Reality Check: Your questions answered about education and research
Lots of you have got in touch with BBC Radio 4's PM programme about what a possible exit from the EU might mean for education and research. We've answered some of your questions below.
The question: Roy asked: "How much do we spend on overseas students studying in UK?"
The answer: A 2014 report by Universities UK said overseas students in the UK contributed more to the British economy through tuition fees and living expenditure than they cost through the services they use.
This report included EU and non-EU students, but they pay different rates of tuition fees.
Students from EU-member states who come to study in the UK pay the same university fees as British students.
Tuition fees for non-EU students are much higher.
In 2014-15, there were close to 440,000 overseas students in the UK, or 19% of the total number of students.
Of these, 29% were students from EU member states and 71% were non-EU students.
According to figures by the Higher Statistics Agency, British and EU students together contributed £10.5bn in tuition fees to the income of British higher education institutions.
This makes up 32% of their overall income.
We do not have any figures for the contribution of EU students from outside the UK.
Non-EU students paid a total of £4.2bn in student course fees - so that is 13% of overall income.
The question: Juan Rodriguez asked on Facebook: "If the UK votes to leave, what would be the impact on Erasmus students?"
The answer: The Erasmus+ Programme is an EU exchange programme established in 1987. It gives university students the opportunity to study in another EU-member state or Turkey, Norway, Iceland, Macedonia, and Liechtenstein for up to 12 months.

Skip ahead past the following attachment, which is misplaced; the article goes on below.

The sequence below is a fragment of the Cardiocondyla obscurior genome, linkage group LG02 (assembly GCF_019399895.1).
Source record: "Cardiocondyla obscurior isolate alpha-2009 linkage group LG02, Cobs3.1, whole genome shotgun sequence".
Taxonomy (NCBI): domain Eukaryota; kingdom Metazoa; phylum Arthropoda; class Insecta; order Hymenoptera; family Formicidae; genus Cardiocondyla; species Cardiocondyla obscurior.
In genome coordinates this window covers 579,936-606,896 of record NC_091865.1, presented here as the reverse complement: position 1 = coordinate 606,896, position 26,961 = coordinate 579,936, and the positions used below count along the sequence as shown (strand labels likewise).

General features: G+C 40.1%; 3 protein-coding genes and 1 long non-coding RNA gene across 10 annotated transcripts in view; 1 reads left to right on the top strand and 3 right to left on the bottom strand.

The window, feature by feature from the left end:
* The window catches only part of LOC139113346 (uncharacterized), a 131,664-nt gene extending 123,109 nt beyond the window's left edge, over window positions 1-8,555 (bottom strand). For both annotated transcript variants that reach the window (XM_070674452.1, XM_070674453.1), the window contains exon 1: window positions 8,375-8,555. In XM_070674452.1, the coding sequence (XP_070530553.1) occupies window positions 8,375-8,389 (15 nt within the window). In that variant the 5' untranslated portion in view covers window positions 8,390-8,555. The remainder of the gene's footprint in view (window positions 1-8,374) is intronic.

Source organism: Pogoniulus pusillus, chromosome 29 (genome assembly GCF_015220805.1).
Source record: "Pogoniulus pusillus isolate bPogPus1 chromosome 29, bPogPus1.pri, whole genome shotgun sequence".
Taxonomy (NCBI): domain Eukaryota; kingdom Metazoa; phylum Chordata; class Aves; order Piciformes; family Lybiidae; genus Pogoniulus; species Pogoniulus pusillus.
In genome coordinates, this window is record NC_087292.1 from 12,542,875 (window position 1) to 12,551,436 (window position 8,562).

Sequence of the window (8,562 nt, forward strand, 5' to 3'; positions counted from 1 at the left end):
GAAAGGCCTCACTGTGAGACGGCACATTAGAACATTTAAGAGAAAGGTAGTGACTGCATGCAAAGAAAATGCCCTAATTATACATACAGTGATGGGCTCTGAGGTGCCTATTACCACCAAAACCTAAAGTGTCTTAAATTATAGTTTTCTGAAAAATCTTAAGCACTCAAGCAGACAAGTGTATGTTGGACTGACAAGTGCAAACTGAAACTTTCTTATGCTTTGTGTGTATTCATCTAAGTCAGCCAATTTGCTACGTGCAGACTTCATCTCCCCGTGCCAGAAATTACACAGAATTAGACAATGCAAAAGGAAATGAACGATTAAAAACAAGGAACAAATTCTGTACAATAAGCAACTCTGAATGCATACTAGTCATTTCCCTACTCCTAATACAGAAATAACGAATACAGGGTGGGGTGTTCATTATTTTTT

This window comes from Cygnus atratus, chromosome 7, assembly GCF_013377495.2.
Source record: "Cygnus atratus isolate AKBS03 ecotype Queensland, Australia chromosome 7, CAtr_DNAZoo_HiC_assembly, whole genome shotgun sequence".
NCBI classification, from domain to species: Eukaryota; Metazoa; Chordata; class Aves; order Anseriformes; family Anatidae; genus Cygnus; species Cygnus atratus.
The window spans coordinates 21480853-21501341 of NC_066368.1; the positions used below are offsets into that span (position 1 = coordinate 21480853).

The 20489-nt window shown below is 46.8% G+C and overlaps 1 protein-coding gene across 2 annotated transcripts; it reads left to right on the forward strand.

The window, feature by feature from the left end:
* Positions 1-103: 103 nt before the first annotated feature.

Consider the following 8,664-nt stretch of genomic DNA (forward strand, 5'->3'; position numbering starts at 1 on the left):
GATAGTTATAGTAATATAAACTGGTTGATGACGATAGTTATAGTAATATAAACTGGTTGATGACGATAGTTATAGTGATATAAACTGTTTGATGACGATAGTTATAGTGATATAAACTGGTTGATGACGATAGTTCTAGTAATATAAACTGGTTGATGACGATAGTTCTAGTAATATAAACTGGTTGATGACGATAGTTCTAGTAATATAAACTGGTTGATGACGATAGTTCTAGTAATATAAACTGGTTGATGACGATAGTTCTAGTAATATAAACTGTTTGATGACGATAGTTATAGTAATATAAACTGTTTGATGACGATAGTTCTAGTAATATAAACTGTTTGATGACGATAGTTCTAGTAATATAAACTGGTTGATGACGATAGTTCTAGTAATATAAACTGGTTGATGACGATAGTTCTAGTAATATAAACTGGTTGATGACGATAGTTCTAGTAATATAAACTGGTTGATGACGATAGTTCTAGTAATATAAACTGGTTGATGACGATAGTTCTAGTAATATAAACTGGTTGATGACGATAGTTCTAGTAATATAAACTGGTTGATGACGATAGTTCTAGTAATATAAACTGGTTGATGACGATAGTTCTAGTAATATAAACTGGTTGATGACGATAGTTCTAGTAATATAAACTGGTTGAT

If the UK voted to leave the EU, nothing should change immediately as all the current arrangements would stay in place for at least the first two years of negotiation.
So it's unlikely that Erasmus students in the UK or British students taking part in the Erasmus programme in other countries would be affected.
What would happen next would depend on the kind of deal the UK and the EU came to in the exit negotiations, but leaving the EU does not necessarily mean that students could no longer benefit from it. Read our full Reality Check on this here.
We do not have concrete figures on how many UK students are currently studying in Erasmus participating countries - but we do know that in 2013-14 more than 15,000 students from the UK took part in it.
The question: Steven asked: "What would happen to UK's involvement with the European Space Agency, should the UK decide to leave the EU?"
The answer: The European Space Agency (ESA) and the EU are two separate organisations with different member states, different competencies, and different rules and procedures.
As such, a UK exit from the European Union should not affect the country's involvement with ESA.
More information on the ESA is available on their website.
Keep your questions coming by email (firstname.lastname@example.org) or via Twitter @BBCRealityCheck and we'll answer as many as we can before 23 June.